Infants that are fed formula rather than breast milk may experience metabolic stress that plays a role in long suggested long-term risks for obesity, diabetes and other diseases, say researchers.
In a nutshell, the researchers showed that the monkey subjects who were fed infant formula were larger and had a very different gut microbiome from their breastfed counterparts. The researchers concluded by saying that the choice of infant feeding had longterm health consequences. Well as I posted a few days back, despite studies like this that keep coming, breastfeeding rates keep declining and the use of infant formula grows and grows.
And I don’t expect this to change anytime soon. As long as women’s personal, professional and social expectations are mismatched with reality, they will see these studies and look the other way. They will choose to leave their infant with a grandparent or other carer, return to the work that they perceive as their “real” job and enjoy a life that is independent of the needs of a breastfeeding infant. But the blame lies everywhere, life partners, extended family and friends, employers and society all play a big part in this very vexed issue.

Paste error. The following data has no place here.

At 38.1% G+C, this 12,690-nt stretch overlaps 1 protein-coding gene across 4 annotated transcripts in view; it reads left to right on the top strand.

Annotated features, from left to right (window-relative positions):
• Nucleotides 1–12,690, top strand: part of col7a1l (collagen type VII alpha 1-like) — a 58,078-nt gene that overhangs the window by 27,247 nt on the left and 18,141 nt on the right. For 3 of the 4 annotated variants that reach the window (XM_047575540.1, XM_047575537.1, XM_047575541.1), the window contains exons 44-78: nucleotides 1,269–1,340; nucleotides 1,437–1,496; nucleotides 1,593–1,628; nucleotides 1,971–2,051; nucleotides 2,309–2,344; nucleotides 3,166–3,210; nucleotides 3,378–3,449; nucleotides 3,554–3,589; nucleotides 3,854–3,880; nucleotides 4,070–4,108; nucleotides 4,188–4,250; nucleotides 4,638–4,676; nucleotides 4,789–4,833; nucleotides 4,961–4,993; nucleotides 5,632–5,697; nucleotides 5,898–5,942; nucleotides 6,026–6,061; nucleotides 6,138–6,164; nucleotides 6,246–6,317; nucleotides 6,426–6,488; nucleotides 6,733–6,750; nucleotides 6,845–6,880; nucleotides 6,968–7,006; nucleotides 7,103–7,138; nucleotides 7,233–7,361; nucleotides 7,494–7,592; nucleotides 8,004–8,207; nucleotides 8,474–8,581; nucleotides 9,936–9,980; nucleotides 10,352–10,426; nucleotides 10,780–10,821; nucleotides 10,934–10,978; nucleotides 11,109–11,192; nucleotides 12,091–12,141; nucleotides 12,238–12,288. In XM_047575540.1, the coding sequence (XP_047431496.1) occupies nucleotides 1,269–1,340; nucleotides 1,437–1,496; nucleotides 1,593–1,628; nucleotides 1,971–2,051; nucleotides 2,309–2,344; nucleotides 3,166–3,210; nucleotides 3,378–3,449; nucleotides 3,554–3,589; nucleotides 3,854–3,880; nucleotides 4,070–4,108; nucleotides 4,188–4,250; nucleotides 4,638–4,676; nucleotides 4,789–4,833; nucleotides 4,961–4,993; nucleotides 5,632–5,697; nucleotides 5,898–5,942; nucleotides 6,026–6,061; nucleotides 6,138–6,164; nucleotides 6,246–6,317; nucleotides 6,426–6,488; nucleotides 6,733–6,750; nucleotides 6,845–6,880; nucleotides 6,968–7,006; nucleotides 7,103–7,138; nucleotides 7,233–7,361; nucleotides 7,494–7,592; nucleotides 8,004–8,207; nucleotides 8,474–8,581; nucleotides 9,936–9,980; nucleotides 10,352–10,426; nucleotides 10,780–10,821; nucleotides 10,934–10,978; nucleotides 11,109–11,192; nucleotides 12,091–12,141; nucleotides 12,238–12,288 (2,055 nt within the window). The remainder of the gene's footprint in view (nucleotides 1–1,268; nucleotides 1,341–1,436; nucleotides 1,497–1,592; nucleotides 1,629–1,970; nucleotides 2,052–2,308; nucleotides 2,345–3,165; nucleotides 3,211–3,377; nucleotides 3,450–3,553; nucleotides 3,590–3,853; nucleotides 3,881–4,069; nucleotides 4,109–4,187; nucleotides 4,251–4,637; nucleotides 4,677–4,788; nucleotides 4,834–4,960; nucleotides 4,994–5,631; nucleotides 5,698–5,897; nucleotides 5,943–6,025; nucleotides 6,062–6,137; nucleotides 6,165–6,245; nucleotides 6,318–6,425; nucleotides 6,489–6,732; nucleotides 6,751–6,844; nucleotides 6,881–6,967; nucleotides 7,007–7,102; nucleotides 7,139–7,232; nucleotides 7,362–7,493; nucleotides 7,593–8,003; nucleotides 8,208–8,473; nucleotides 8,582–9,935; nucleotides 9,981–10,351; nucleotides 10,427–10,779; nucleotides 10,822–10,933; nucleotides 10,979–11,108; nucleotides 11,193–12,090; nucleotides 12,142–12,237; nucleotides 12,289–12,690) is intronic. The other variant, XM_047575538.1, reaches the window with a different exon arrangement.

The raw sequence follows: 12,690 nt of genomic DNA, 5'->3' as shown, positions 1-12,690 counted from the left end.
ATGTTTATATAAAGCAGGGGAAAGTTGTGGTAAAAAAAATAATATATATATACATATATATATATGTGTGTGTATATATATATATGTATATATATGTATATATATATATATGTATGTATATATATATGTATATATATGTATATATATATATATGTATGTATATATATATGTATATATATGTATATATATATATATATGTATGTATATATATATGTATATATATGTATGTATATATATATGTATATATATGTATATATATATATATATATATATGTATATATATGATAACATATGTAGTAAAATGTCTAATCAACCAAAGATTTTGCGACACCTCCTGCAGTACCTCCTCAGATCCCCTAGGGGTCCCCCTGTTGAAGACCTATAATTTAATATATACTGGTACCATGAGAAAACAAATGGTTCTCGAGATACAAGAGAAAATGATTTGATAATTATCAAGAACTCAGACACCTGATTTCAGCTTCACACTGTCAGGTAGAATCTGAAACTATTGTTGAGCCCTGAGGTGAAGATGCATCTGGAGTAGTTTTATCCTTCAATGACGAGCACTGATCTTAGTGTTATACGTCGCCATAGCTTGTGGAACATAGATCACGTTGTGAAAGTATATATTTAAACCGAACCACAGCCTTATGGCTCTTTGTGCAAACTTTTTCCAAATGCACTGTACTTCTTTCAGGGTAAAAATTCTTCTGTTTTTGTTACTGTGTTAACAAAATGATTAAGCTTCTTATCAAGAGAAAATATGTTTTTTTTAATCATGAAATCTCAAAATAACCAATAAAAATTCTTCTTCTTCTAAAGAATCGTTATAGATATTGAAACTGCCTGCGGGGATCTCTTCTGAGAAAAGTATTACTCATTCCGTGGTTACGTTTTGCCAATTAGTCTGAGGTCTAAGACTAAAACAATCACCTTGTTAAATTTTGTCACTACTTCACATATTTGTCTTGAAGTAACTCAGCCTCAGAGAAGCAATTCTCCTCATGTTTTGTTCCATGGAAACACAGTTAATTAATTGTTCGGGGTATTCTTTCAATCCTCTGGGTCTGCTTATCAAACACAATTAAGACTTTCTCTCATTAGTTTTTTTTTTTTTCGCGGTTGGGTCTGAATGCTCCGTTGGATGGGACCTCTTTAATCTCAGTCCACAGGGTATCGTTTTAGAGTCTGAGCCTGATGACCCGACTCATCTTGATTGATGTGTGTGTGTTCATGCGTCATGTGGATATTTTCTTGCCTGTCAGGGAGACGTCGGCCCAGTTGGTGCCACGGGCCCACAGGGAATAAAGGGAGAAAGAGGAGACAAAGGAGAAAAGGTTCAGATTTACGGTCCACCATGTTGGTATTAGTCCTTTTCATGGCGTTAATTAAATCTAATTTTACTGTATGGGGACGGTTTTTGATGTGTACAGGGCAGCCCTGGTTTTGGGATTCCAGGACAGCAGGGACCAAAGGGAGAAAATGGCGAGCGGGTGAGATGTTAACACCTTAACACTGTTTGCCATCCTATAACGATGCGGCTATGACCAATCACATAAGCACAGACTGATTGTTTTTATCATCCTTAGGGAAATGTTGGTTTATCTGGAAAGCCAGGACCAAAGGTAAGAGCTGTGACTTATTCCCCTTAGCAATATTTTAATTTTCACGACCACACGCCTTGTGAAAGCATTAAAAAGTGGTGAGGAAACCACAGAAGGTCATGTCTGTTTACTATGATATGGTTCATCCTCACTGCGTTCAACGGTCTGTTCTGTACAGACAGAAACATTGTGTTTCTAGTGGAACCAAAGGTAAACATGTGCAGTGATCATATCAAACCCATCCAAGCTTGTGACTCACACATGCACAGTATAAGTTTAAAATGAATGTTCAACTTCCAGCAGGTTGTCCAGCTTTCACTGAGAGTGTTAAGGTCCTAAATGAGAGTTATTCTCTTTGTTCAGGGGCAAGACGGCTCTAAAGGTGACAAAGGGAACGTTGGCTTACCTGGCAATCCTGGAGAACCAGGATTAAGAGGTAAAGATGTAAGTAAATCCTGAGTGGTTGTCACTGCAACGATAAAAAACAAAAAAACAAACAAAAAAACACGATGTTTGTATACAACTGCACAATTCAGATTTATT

Chance of a big shift in attitude? About as likely as the global dairy herds being struck down by a milk-contaminating affliction or scandal? But then again ...
But while we’re contemplating what such a shift might mean, a corollary study looks at improving the health of the gut microbiome to reduce the inflammation of diabetes. A combination of probiotics and prebiotics may reduce levels of markers of inflammation and oxidative stress, suggest findings of a new study published in the journal Clinical Nutrition.